Cubs Draft Profile: Cubs Select Stanford SS Nico Hoerner with 24th Pick (Video, Breakdown, & More)

The Chicago Cubs went in an unexpected direction in the first round of the 2018 MLB Draft by selecting Stanford shortstop Nico Hoerner from Stanford. The 5’11 196 lb. shortstop is known as an ascending player who turned it on at right time leading up to the draft. He was ranked at #52 on MLB Pipeline Top 200. So, the Cubs could be signing him as underslot pick to save some money for later.

He is known for having a great approach as he hit third in the line up. He can play short or second.

Here is what MLB Pipeline has to say about the Cubs’ newest player.

Hoerner has a pretty good track record of performing well for an extended period of time, perhaps saving his best year for the right time in terms of the Draft. He can impact the baseball consistently, with an advanced approach at the plate, and while the numbers don’t necessarily reflect it, there is some power for him to tap into. Hoerner runs fairly well, though he isn’t overly fluid in his actions. That leads to some questions about his ability to stay at shortstop, with some seeing a return to second base in his future.

College hitters who perform typically move up boards as the Draft approaches, and that’s exactly what has happened with Hoerner. He’s like a slightly less fluid version of Ian Kinsler, with the potential to be an offensive-minded second baseman at the highest level.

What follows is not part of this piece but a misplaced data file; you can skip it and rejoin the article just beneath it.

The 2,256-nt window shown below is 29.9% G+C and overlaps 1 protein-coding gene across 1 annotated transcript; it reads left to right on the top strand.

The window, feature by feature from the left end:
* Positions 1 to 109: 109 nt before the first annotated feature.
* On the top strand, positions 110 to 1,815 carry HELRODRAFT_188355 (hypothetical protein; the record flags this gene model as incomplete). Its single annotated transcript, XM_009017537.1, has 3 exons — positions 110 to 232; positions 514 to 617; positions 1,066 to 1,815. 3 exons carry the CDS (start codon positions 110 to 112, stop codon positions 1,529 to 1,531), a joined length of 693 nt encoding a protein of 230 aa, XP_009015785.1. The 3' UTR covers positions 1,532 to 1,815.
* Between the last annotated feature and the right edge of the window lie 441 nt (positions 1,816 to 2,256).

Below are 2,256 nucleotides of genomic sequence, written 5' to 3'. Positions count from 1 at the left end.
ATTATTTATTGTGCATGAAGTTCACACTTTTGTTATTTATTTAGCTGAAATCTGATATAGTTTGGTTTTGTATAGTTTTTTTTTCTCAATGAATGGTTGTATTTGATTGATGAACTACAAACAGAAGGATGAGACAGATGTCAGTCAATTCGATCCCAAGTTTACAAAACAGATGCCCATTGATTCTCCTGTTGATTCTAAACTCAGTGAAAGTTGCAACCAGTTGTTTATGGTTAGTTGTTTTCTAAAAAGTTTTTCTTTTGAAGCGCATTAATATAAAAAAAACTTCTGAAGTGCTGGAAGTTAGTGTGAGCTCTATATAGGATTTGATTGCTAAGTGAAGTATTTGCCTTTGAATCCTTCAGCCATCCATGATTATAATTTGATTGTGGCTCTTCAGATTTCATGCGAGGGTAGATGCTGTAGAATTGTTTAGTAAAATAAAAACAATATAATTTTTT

Here is some video of Nico in action

Five years ago, the Cubs had a ton of shortstop prospects. Of course, that’s thinned out over the years. But Hoerner seems to be more than a shortstop, fitting the adage of “have bat, will play.”

3 Things I Like About the Pick

  1. He has good control of the strike zone
  2. He can put the ball in play and has the potential for power
  3. He can play multiple positions

How He Fits In With the Cubs

He more than likely begins at Eugene, stays at least a couple of weeks and may move quickly to South Bend if the bat is as good as they say. However, there’s no rush to get him to Chicago anytime soon. Ideally, he could be ready in 2 to 3 years. He comes across as a top of the order kind of guy who can be a table setter for others.

Let him tell his own story…

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